This could take a while
Typically, bubbles can take years to wash out, and whatever the recipe for the “perfect” bubble may be, conditions of 2021 can’t have been far off. Near zero interest rates and stimulus cheques made money seem free, and governments imposed lockdowns that made normal spending impossible—all but guaranteeing that all that “free money” would be used for speculation instead.
The frenzy thus created gave us meme stocks, dogecoins, and, most bizarrely of all, the Bored Ape Yacht Club, which describes itself as “a collection of 10,000 unique digital collectibles living on the Ethereum blockchain.” That’s right, 10,000 “unique” collectibles (no irony), which at their peak in May traded for $420,000 a piece, with one fetching a price of $3.4m. Dutch tulip bulbs, stand aside.
The stockmarket was not spared its share of speculation. The same recipe led to booms in cash-gushing tech firms, cash-torching tech firms, metaverse stocks, electric vehicle outfits, and any company with the intoxicating whiff of disruptive innovation. Many of those stories started with a kernel of truth, but as Seth Klarman puts it, “at the root of all financial bubbles is a good idea carried to excess.”
Anyone with paper to sell took advantage of that excess. Tesla sold $12 billion, or about one Nissan Motor Company, worth of shares. Whatever the motivations of the offsetting buyers, long-term intrinsic value doesn’t seem to have been high on the list—the average Tesla share is bought and sold more than six times a year. 2021 set all-time fundraising records for stocks, corporate bonds, leveraged loans, blank cheque SPACs, private equity funds, venture funds, and crypto assets. Financial promoters became celebrities, and celebrities became financial promoters.
Exciting projects were lavished with cash, while boring businesses were starved of it. We got a junk surplus and a food shortage. Shortages in things people actually need led to the sharpest inflation the West has seen in decades, and in 2022, central banks finally responded by taking the free money away.
Now that money has a cost again, the craziest assets have started to crash. The price of the record-setting Bored Ape is now down by 97%. Dogecoin has lost 89% of its joke value, and Bitcoin and Ether are down 73% from their peaks. Some of those financial promoters have been arrested for fraud, and some of those celebrities have been sued.
In financial markets, cash has dried up, with the most speculative shares the hardest hit. Shares of Carvana, which bought used cars sight unseen to be sold in vending machines, are down 98% from their peak. Those of Nikola, which rolled a truck down a hill and saw its value eclipse General Motors’, have fallen 96%. Money-losing tech companies have lost 80% of their value on average, as has the fund most enamored of them. In the US, the Nasdaq is down by a third from its peak, and the World Index by nearly a fifth.
So where are we now?
Bored Apes still change hands for $85,000 each. The joke dogecoin still has a $9.5 billion market cap. GameStop, which sells downloadable games in physical stores, is valued more than 10 times higher than it was in the pre-meme days, while AMC, another meme stock which operates silver screens and now, apparently, silver mines, also trades at a multiple of its pre-meme value. Tesla’s market cap has more than halved from $1.2 trillion, but is still more than the next four largest automakers combined.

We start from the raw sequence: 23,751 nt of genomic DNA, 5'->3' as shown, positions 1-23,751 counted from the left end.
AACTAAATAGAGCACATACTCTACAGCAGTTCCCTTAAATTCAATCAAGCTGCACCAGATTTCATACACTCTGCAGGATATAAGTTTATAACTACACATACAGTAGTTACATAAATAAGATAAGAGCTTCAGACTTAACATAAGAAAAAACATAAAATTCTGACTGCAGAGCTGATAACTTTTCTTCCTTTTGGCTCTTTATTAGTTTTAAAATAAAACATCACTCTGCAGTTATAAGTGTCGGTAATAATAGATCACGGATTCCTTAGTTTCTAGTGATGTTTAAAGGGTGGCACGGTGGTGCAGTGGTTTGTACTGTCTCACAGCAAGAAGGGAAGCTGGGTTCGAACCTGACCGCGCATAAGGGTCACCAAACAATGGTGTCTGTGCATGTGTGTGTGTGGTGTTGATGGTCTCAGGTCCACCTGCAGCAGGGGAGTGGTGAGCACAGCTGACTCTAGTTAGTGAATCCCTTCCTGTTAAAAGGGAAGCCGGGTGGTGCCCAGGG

It usually takes a long time and a lot of pain for bubbles to deflate and valuations to return to less exuberant levels. From the peak of the tech bubble, it took three years for the market to hit bottom, and shares classified as “value” beat those classified as “growth” for the following six. From that relative high, value then lagged growth for the following twelve years. It would be strange indeed if a single year completely unwound the biggest bubble in living memory.
In part, that is because we were starting from such an extreme place. By 2021 corporate profits reached record levels relative to gross domestic product, stockmarkets traded at record multiples of those record profits, and within stockmarkets, the cheaper stocks traded at record discounts.
From that starting point, it’s clear the full measure of pain has still yet to be felt. Profit margins and earnings expectations are still very high, as is the dollar. Stock valuations have come down, but not compared to bonds. Most importantly for us, and most encouragingly, valuation spreads remain exceptionally wide. The fundamentally cheap stocks in the market remain unusually attractive in relative terms.
As sanity is restored to valuations, that can drive very healthy returns for unloved shares. Today, the Orbis Global Equity Strategy has its strongest ever tilt towards value. Broadly, we have found more of this value outside the US, and in businesses that haven’t had their valuations inflated by supernormal earnings or very high multiples.
One area we’ve discussed before is energy, which was up 45% this year and is responsible for most of value’s outperformance vs growth. Orbis Global held few energy shares at the start of the year—a mistake in hindsight—and has increased its exposure over the past several months. We continue to find energy shares attractive, and in our view almost all of their outperformance can be explained by improving fundamentals rather than richer valuations.